Saturday, December 13, 2008

Neil Harris

From an interview with Neil Harris, author of The Chicagoan: A Lost Magazine of the Jazz Age:

Question: The Chicagoan first appeared in June 1926. Can you set the context for us? What was Chicago like in the mid-1920s?

Answer: The image of Chicago that was forged in the 1920s would last for decades. It is still quite familiar. Chicago was “stormy, husky, and brawling,” as Carl Sandburg once wrote. It was also at the peak of its economic power—the stockyards butchered twenty million animals annually; millions of bushels of grain were milled, stored, and moved through the city; stench from the stockyards and smoke from the steel mills and oil refineries hung in the air. The population grew by about 25% in the 1920s, an increase of 680,000 people. New apartment buildings and bungalows collared the city.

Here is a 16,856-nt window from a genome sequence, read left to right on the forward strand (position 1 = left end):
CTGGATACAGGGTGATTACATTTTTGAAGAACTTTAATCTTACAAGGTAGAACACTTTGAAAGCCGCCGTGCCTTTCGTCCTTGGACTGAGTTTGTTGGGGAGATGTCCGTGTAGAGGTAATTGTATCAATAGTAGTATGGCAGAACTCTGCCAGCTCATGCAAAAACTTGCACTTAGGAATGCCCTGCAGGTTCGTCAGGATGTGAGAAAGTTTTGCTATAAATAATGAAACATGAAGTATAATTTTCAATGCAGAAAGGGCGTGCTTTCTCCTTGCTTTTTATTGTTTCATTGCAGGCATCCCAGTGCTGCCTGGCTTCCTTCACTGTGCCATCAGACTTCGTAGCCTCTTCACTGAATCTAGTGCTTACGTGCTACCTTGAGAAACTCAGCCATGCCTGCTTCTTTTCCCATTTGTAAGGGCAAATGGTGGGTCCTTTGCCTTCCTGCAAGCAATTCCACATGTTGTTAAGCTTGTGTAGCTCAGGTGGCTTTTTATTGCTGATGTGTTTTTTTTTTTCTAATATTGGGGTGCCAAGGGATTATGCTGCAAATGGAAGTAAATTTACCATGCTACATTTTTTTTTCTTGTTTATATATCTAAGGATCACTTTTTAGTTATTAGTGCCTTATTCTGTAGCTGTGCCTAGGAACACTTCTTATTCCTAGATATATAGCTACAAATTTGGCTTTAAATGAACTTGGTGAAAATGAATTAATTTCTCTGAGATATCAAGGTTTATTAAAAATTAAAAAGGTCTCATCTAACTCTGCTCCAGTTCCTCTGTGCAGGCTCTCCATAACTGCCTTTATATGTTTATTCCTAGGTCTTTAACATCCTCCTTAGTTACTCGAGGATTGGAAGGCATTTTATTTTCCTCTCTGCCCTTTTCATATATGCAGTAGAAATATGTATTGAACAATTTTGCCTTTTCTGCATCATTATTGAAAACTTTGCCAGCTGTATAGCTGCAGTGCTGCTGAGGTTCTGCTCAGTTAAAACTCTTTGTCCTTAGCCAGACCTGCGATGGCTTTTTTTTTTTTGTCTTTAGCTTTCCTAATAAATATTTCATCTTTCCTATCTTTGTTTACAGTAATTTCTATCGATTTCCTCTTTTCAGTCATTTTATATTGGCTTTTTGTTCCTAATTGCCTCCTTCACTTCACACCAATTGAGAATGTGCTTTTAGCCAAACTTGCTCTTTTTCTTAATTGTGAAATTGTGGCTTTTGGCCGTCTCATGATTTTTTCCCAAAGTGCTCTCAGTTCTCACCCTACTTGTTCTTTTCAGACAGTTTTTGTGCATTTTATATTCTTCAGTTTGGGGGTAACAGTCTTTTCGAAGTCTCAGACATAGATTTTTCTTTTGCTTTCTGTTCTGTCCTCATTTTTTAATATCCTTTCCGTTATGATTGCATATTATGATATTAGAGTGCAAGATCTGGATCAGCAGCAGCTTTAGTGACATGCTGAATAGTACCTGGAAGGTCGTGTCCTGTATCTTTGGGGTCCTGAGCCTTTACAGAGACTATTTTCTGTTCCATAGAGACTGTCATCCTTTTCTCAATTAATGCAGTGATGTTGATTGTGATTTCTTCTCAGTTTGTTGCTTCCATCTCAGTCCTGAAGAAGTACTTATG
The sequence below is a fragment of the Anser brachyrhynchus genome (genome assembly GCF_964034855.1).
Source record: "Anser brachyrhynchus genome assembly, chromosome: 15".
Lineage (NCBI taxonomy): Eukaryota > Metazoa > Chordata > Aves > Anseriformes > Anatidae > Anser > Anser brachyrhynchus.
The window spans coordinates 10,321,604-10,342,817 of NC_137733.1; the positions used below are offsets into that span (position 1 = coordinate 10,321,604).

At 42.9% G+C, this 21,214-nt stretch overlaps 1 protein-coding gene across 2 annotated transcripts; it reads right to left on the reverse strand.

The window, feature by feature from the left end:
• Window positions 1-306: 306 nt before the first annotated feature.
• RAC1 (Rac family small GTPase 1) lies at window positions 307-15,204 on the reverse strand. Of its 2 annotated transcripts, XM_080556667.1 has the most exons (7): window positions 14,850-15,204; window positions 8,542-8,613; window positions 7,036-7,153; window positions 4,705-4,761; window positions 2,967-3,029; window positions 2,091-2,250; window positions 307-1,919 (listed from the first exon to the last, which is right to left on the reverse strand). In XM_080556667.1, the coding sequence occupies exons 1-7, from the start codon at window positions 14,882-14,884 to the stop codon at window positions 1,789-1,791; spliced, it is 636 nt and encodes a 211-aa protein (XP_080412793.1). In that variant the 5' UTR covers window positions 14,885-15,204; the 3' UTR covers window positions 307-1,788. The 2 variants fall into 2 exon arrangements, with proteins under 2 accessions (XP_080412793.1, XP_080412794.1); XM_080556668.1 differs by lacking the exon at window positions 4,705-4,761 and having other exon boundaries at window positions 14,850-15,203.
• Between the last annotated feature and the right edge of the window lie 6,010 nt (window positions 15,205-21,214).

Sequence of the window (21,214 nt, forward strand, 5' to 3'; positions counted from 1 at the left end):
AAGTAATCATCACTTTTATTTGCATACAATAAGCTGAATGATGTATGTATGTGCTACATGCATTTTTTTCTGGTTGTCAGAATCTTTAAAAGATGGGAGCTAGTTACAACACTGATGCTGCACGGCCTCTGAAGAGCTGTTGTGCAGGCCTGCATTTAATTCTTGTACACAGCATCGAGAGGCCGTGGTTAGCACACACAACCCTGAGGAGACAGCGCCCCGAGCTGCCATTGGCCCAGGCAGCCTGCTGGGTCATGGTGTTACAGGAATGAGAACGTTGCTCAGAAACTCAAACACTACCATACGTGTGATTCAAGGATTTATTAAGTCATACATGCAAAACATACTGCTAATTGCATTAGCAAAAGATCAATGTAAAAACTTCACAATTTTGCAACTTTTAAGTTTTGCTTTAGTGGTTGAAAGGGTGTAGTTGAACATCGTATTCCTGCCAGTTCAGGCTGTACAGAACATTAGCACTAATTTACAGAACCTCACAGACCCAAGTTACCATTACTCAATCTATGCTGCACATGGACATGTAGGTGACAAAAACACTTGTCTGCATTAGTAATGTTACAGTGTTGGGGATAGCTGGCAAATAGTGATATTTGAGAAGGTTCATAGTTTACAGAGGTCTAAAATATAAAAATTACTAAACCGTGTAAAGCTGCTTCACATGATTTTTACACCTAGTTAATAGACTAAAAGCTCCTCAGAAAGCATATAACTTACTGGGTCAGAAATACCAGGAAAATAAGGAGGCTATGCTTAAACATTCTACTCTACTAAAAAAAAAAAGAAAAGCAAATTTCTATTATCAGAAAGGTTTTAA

The skyscraper was born in Chicago and by the ’20s the city had plenty of them. It also had an opulent opera house, the world’s largest fountain, the world’s largest building, and the world’s largest hotel. Fine museums and great universities were established. But Chicago was also notable for its slums and squalor, its violent labor and racial conflicts.

Of course, this was the era of Prohibition and Chicago’s most famous resident—the world’s greatest gangster—was Al Capone. Chicago was the capital of racketeering and vice and, under the leadership of political boss and mayor William Hale “Big Bill” Thompson, the city administration was flamboyantly corrupt.

So despite dashes of culture, Chicago was widely perceived as a place of raw commerce and crime—brawny, philistine, vulgar, and violent.
Read the complete interview.

See a gallery of covers and illustrations from the magazine and sample pages in PDF (7mb) from the book.

--Marshal Zeringue